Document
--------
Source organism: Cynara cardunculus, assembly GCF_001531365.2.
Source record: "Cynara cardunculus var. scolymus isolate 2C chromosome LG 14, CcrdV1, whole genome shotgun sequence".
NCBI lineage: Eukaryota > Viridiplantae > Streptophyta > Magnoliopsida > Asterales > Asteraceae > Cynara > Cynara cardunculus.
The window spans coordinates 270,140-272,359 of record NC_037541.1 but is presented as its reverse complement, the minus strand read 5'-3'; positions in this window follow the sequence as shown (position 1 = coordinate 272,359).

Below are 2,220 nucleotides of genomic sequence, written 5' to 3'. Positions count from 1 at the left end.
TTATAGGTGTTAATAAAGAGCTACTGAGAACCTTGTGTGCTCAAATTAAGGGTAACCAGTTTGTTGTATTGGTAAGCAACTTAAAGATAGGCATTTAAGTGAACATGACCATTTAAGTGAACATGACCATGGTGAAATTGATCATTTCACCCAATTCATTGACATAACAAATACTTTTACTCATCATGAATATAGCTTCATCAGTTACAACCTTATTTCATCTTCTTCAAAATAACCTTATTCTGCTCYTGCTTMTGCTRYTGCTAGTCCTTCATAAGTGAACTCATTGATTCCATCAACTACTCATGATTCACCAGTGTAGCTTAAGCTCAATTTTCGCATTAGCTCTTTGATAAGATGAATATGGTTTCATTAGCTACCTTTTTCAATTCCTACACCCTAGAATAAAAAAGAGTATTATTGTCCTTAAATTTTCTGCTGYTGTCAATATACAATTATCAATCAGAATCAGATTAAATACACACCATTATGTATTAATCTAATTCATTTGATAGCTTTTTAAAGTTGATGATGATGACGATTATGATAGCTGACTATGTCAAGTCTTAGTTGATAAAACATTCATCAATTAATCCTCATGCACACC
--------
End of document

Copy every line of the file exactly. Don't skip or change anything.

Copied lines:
Source organism: Cynara cardunculus, assembly GCF_001531365.2.
Source record: "Cynara cardunculus var. scolymus isolate 2C chromosome LG 14, CcrdV1, whole genome shotgun sequence".
NCBI lineage: Eukaryota > Viridiplantae > Streptophyta > Magnoliopsida > Asterales > Asteraceae > Cynara > Cynara cardunculus.
The window spans coordinates 270,140-272,359 of record NC_037541.1 but is presented as its reverse complement, the minus strand read 5'-3'; positions in this window follow the sequence as shown (position 1 = coordinate 272,359).

Below are 2,220 nucleotides of genomic sequence, written 5' to 3'. Positions count from 1 at the left end.
TTATAGGTGTTAATAAAGAGCTACTGAGAACCTTGTGTGCTCAAATTAAGGGTAACCAGTTTGTTGTATTGGTAAGCAACTTAAAGATAGGCATTTAAGTGAACATGACCATTTAAGTGAACATGACCATGGTGAAATTGATCATTTCACCCAATTCATTGACATAACAAATACTTTTACTCATCATGAATATAGCTTCATCAGTTACAACCTTATTTCATCTTCTTCAAAATAACCTTATTCTGCTCYTGCTTMTGCTRYTGCTAGTCCTTCATAAGTGAACTCATTGATTCCATCAACTACTCATGATTCACCAGTGTAGCTTAAGCTCAATTTTCGCATTAGCTCTTTGATAAGATGAATATGGTTTCATTAGCTACCTTTTTCAATTCCTACACCCTAGAATAAAAAAGAGTATTATTGTCCTTAAATTTTCTGCTGYTGTCAATATACAATTATCAATCAGAATCAGATTAAATACACACCATTATGTATTAATCTAATTCATTTGATAGCTTTTTAAAGTTGATGATGATGACGATTATGATAGCTGACTATGTCAAGTCTTAGTTGATAAAACATTCATCAATTAATCCTCATGCACACC